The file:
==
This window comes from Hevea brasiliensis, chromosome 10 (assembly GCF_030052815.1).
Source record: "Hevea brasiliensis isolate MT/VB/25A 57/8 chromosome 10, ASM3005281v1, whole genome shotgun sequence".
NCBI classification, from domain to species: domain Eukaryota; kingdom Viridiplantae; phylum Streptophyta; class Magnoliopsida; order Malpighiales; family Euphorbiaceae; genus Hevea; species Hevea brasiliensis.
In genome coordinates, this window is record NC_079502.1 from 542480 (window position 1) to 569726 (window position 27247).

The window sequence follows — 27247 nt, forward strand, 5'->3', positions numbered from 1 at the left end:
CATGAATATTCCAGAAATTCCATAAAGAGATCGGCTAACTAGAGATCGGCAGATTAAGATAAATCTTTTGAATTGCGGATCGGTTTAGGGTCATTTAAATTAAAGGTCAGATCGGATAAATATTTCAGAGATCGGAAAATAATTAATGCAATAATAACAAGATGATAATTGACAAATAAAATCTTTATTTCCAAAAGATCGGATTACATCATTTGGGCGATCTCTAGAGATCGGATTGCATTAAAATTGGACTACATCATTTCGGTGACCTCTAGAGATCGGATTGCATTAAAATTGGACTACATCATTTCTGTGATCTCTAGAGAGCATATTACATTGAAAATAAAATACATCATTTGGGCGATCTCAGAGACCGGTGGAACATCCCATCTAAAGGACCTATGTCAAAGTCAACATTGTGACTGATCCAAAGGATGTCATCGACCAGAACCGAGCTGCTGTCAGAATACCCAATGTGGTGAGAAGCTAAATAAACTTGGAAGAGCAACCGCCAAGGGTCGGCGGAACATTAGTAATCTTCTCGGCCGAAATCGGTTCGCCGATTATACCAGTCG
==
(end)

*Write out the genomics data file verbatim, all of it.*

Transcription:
This window comes from Hevea brasiliensis, chromosome 10 (assembly GCF_030052815.1).
Source record: "Hevea brasiliensis isolate MT/VB/25A 57/8 chromosome 10, ASM3005281v1, whole genome shotgun sequence".
NCBI classification, from domain to species: domain Eukaryota; kingdom Viridiplantae; phylum Streptophyta; class Magnoliopsida; order Malpighiales; family Euphorbiaceae; genus Hevea; species Hevea brasiliensis.
In genome coordinates, this window is record NC_079502.1 from 542480 (window position 1) to 569726 (window position 27247).

The window sequence follows — 27247 nt, forward strand, 5'->3', positions numbered from 1 at the left end:
CATGAATATTCCAGAAATTCCATAAAGAGATCGGCTAACTAGAGATCGGCAGATTAAGATAAATCTTTTGAATTGCGGATCGGTTTAGGGTCATTTAAATTAAAGGTCAGATCGGATAAATATTTCAGAGATCGGAAAATAATTAATGCAATAATAACAAGATGATAATTGACAAATAAAATCTTTATTTCCAAAAGATCGGATTACATCATTTGGGCGATCTCTAGAGATCGGATTGCATTAAAATTGGACTACATCATTTCGGTGACCTCTAGAGATCGGATTGCATTAAAATTGGACTACATCATTTCTGTGATCTCTAGAGAGCATATTACATTGAAAATAAAATACATCATTTGGGCGATCTCAGAGACCGGTGGAACATCCCATCTAAAGGACCTATGTCAAAGTCAACATTGTGACTGATCCAAAGGATGTCATCGACCAGAACCGAGCTGCTGTCAGAATACCCAATGTGGTGAGAAGCTAAATAAACTTGGAAGAGCAACCGCCAAGGGTCGGCGGAACATTAGTAATCTTCTCGGCCGAAATCGGTTCGCCGATTATACCAGTCG